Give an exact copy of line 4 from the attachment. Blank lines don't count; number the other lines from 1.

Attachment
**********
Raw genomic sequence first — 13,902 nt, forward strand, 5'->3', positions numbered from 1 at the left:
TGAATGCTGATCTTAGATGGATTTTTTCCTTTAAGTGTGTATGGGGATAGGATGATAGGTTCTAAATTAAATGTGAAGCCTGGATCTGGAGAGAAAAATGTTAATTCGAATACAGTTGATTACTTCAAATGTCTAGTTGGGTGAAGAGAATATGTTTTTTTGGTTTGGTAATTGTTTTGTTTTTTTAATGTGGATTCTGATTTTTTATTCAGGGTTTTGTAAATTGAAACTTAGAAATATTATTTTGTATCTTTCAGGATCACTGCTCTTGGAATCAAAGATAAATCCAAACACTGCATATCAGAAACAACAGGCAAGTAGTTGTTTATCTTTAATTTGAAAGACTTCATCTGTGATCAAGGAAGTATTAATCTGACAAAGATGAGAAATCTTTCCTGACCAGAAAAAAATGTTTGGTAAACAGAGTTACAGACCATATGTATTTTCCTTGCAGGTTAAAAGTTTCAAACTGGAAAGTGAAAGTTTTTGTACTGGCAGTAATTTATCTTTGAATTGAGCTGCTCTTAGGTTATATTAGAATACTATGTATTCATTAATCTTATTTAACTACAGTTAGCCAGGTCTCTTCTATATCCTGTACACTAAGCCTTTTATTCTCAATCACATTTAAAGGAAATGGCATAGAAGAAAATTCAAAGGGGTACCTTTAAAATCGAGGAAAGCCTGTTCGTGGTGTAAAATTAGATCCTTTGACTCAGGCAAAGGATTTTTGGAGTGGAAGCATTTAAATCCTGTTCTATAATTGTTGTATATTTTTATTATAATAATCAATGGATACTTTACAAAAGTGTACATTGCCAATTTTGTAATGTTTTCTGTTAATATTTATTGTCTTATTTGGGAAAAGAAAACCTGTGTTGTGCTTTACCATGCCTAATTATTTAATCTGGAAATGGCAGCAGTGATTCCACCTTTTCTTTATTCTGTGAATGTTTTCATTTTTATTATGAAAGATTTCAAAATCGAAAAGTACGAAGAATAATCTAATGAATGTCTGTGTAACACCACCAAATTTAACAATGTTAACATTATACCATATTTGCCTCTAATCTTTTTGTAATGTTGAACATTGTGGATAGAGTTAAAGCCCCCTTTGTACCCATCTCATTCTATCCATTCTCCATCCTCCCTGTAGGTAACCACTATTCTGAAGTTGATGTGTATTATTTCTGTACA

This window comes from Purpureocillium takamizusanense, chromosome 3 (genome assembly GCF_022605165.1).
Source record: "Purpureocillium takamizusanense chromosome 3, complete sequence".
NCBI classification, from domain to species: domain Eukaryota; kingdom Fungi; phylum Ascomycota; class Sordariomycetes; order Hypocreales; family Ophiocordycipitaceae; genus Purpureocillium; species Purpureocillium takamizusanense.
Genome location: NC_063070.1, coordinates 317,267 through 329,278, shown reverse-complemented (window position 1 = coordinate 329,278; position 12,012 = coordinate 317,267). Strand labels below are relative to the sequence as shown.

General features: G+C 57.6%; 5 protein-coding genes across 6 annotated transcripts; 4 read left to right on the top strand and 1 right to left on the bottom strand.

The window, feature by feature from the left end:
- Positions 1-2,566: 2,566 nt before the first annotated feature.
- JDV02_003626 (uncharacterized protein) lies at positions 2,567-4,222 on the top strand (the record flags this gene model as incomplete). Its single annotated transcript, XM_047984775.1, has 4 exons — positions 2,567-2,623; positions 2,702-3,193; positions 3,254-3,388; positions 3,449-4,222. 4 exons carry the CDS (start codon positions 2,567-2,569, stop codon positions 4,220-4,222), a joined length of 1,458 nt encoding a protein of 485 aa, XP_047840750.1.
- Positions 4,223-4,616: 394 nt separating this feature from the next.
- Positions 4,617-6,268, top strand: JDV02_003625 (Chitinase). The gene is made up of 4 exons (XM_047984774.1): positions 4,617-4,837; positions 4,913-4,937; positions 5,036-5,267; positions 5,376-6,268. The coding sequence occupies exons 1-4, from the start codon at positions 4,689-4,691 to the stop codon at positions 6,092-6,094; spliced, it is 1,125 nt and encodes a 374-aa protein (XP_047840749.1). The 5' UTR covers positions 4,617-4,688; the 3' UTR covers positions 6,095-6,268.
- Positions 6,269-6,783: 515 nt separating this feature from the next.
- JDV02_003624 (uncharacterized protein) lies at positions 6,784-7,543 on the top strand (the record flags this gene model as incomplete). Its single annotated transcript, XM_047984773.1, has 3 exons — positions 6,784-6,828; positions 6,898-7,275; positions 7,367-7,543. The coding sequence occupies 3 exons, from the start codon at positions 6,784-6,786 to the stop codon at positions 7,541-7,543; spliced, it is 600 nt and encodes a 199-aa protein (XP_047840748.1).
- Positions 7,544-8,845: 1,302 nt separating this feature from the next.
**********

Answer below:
Source record: "Purpureocillium takamizusanense chromosome 3, complete sequence".